Gentle and not-so-gentle thoughts and musings from a Jewish, left-leaning, Canadian, pro-Israel, inner-suburban, fortysomething, libertarian, recovering perfectionist, quasi-socialist husband, dad, basketball fan, writer and editor with a few opinions.

wRanter.com - Gentle and not-so-gentle thoughts and musings from a Jewish, left-leaning, Canadian, pro-Israel, inner-suburban, fortysomething, libertarian, recovering perfectionist, quasi-socialist husband, dad, basketball fan, writer and editor with a few opinions.
Featured wRants
Thursday the rabbi walked out, or was he pushed?

Being a pulpit rabbi can be a cutthroat business

When Toronto Jews awoke last Saturday morning and collected their Globe and Mail newspapers from their doorsteps (those who still subscribe, that is), they discovered a front-page story detailing how Holy Blossom Temple, the city's ...

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Who will be the next big-name Jewish MP?

Last week, we examined four “Jewish” battleground ridings, including two – York Centre in Toronto and Mount Royal in Montreal – where, one way or another, a Jewish candidate is likely to win. This week, ...

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He was burned by this very issue.

The Jewish community should fund its own schools

The fallout from the recent controversy over the creation of gay-straight alliance clubs (GSAs) in Ontario's publicly funded Catholic school system should give pause to those seeking funding – in the name of fairness – ...

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Being mislabelled by educators can make school a misery.

Your December-born kid may not have ADHD. He might just be immature.

A new Canadian study is bolstering an argument I've been making to my kids' teachers and principals for years: children born later in a calendar year are more likely to be diagnosed with attention deficit ...

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Jewish issues at centre of partisan sniping

Jewish issues and candidates made headlines last week and became the subject of some distasteful political rhetoric on the campaign trail. In Alberta, a 21-year-old hijab-wearing university student resigned Aug. 18 as the Liberal candidate in ...

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Liberal Leader Justin Trudeau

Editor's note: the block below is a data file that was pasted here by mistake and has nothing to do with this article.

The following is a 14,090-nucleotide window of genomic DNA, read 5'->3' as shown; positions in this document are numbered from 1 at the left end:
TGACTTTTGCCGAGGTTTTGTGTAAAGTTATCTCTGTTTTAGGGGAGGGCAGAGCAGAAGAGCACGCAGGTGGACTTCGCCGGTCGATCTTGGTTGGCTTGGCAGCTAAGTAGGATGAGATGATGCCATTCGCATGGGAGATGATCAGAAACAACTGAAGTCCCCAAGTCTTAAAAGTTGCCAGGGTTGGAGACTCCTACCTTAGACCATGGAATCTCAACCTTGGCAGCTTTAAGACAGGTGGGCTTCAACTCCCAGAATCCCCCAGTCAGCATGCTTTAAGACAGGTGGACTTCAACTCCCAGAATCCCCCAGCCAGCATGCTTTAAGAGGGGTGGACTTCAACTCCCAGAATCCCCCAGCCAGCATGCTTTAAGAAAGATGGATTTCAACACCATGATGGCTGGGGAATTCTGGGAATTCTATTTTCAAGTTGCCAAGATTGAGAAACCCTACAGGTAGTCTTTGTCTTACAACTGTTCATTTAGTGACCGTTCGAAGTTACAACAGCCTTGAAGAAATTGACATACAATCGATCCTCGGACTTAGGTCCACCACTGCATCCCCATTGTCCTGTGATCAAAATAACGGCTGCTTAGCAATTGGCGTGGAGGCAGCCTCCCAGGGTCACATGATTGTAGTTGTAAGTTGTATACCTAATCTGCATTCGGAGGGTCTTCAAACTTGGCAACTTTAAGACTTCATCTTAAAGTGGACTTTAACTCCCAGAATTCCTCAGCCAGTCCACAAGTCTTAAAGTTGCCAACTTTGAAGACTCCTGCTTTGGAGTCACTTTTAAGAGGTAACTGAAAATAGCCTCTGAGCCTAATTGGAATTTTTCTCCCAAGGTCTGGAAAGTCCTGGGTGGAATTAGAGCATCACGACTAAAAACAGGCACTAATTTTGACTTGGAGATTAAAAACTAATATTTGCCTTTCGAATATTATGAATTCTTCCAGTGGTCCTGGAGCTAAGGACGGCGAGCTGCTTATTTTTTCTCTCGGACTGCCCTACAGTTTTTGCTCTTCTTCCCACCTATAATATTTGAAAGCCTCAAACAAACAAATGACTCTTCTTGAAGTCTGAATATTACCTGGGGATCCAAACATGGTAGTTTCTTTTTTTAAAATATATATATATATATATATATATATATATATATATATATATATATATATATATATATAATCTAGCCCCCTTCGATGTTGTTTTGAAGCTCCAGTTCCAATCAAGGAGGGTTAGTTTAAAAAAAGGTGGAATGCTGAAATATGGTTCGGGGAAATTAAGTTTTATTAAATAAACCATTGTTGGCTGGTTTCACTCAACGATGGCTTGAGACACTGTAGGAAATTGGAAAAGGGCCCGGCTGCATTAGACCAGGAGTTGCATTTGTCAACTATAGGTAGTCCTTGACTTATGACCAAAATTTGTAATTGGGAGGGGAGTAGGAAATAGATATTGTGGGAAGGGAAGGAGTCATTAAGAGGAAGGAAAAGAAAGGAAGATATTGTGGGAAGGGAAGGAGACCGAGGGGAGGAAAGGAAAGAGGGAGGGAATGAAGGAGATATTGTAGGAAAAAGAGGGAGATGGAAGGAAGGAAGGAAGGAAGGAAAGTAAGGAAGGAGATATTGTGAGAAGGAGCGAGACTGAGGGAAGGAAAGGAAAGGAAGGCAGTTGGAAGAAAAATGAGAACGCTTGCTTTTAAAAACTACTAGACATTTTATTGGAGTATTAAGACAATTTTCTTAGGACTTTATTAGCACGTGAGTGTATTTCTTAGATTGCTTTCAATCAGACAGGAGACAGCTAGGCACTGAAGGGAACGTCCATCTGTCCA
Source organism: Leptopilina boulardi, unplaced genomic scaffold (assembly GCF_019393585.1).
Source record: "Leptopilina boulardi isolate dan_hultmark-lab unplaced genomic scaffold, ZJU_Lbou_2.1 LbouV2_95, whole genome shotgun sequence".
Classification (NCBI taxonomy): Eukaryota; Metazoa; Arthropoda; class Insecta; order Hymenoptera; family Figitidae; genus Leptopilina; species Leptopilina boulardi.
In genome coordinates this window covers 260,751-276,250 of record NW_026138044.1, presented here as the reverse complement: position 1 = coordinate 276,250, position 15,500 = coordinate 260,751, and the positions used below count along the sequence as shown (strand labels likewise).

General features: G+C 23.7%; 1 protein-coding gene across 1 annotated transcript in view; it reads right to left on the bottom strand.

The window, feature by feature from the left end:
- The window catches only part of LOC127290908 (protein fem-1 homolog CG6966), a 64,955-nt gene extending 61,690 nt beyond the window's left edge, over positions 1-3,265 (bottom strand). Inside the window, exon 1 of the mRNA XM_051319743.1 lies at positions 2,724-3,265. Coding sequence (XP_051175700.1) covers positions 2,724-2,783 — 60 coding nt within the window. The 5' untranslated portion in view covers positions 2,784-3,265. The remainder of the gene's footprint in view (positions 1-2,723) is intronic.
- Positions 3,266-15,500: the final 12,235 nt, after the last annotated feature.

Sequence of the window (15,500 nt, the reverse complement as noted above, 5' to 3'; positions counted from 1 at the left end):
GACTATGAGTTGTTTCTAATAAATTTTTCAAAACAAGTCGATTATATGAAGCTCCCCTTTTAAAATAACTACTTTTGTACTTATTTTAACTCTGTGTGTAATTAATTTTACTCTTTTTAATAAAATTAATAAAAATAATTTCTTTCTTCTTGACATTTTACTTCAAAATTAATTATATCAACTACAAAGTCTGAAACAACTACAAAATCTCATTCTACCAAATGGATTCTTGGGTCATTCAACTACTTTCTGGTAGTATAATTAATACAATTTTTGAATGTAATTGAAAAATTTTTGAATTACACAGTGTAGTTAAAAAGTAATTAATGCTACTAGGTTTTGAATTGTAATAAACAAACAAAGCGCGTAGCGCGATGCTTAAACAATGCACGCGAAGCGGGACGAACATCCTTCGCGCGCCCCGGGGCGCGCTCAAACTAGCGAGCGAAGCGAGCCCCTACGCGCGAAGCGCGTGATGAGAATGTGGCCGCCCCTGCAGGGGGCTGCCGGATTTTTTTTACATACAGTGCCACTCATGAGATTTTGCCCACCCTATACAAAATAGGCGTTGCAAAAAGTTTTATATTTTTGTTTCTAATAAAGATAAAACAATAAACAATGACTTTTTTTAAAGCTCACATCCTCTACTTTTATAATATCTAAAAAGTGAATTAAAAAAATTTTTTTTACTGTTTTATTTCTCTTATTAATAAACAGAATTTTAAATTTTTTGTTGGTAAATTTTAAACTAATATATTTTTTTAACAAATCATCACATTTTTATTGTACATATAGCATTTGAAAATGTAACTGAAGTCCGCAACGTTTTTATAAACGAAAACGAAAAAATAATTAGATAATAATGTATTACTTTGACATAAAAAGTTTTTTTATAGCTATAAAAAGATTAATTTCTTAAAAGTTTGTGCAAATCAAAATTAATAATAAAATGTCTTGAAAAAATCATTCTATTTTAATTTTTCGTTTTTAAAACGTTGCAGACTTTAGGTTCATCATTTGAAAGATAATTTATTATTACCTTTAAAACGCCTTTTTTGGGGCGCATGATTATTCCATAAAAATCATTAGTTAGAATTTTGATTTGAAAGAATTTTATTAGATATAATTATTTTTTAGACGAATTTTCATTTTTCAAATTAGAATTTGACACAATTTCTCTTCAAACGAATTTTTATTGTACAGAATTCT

Israel shouldn't be a political football or litmus test

Despite public and private appeals to call off the event, the Jewish Defence League (JDL) went ahead with its unfortunate decision to picket a Liberal fundraiser at the Toronto home of pharmaceutical magnate and Jewish ...

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The next occupants of 24 Sussex?

Why Thomas Mulcair gets it when it comes to Israel

Not surprisingly, Thomas Mulcair won the NDP leadership last month, replacing Saint Jack Layton as the man social democrats hope can rally left-of-centre voters to defeat Prime Minister Stephen Harper's Conservatives. Here's hoping he's successful, but ...

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Why I miss the Bathurst Jewish Community Centre

Every weekday morning, as I drive my boys to  middle school, I pass an empty lot in Toronto’s West Don River Valley that used to be home to the Bathurst Jewish Community Centre.

Parkland has a soothing effect on most people, myself included, but this grassy expanse annoys me.

As a teenager,  I marvelled at the JCC’s three full-sized gyms – two of which included running tracks – as well as its indoor and outdoor swimming pools, daycare centre, indoor squash and racquetball courts, aerobics studios, 444-seat multipurpose Leah Posluns Theatre – which, along with the JCC’s Koffler Centre of the Arts, had only been added to the site in the late 1970s – not to mention its myriad of other facilities and services.

Tearing down the BJCC

The demolition of the old BJCC

I would have loved to have belonged to the JCC during my teen years, but my parents simply couldn’t afford it. I know, because I asked them many times if we could join. They were raising four kids on a social worker’s salary and sending them all to Jewish day school, which wasn’t, and still isn’t, inexpensive. A membership to the the BJCC, while costing less than most comparable facilities or health clubs, was out of the question.

The BJCC was closed in 2009 and demolished in 2010. It was only about 50 years old, with construction having started on it in 1958. Continue reading